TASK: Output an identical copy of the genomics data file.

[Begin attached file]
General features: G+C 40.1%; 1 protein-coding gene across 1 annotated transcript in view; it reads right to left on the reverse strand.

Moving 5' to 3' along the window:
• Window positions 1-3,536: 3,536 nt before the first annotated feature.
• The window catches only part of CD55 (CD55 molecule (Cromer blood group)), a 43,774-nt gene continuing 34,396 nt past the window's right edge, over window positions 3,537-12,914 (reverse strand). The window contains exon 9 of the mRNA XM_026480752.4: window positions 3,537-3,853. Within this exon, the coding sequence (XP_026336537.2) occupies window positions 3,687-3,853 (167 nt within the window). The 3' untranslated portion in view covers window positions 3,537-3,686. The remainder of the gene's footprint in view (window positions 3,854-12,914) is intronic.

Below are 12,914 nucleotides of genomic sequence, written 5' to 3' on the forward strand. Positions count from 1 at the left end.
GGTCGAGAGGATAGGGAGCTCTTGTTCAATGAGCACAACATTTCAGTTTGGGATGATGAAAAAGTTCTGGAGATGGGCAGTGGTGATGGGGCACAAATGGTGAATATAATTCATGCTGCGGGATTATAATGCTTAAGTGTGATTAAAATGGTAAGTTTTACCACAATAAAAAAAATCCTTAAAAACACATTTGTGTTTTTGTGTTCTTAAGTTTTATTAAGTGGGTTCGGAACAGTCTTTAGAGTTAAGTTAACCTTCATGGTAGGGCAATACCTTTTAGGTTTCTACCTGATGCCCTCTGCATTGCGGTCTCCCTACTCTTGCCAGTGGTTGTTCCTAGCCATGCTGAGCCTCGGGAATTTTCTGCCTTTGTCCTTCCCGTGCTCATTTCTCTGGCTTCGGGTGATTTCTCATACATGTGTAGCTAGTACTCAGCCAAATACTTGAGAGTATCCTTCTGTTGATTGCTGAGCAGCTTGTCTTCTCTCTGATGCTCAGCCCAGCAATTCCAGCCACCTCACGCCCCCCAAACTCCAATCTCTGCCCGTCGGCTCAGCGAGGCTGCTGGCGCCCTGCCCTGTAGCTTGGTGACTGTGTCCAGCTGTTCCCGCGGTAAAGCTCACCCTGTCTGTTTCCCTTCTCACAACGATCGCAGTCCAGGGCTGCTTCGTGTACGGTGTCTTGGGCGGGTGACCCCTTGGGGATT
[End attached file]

General features: G+C 40.1%; 1 protein-coding gene across 1 annotated transcript in view; it reads right to left on the reverse strand.

Moving 5' to 3' along the window:
• Window positions 1-3,536: 3,536 nt before the first annotated feature.
• The window catches only part of CD55 (CD55 molecule (Cromer blood group)), a 43,774-nt gene continuing 34,396 nt past the window's right edge, over window positions 3,537-12,914 (reverse strand). The window contains exon 9 of the mRNA XM_026480752.4: window positions 3,537-3,853. Within this exon, the coding sequence (XP_026336537.2) occupies window positions 3,687-3,853 (167 nt within the window). The 3' untranslated portion in view covers window positions 3,537-3,686. The remainder of the gene's footprint in view (window positions 3,854-12,914) is intronic.

Below are 12,914 nucleotides of genomic sequence, written 5' to 3' on the forward strand. Positions count from 1 at the left end.
GGTCGAGAGGATAGGGAGCTCTTGTTCAATGAGCACAACATTTCAGTTTGGGATGATGAAAAAGTTCTGGAGATGGGCAGTGGTGATGGGGCACAAATGGTGAATATAATTCATGCTGCGGGATTATAATGCTTAAGTGTGATTAAAATGGTAAGTTTTACCACAATAAAAAAAATCCTTAAAAACACATTTGTGTTTTTGTGTTCTTAAGTTTTATTAAGTGGGTTCGGAACAGTCTTTAGAGTTAAGTTAACCTTCATGGTAGGGCAATACCTTTTAGGTTTCTACCTGATGCCCTCTGCATTGCGGTCTCCCTACTCTTGCCAGTGGTTGTTCCTAGCCATGCTGAGCCTCGGGAATTTTCTGCCTTTGTCCTTCCCGTGCTCATTTCTCTGGCTTCGGGTGATTTCTCATACATGTGTAGCTAGTACTCAGCCAAATACTTGAGAGTATCCTTCTGTTGATTGCTGAGCAGCTTGTCTTCTCTCTGATGCTCAGCCCAGCAATTCCAGCCACCTCACGCCCCCCAAACTCCAATCTCTGCCCGTCGGCTCAGCGAGGCTGCTGGCGCCCTGCCCTGTAGCTTGGTGACTGTGTCCAGCTGTTCCCGCGGTAAAGCTCACCCTGTCTGTTTCCCTTCTCACAACGATCGCAGTCCAGGGCTGCTTCGTGTACGGTGTCTTGGGCGGGTGACCCCTTGGGGATT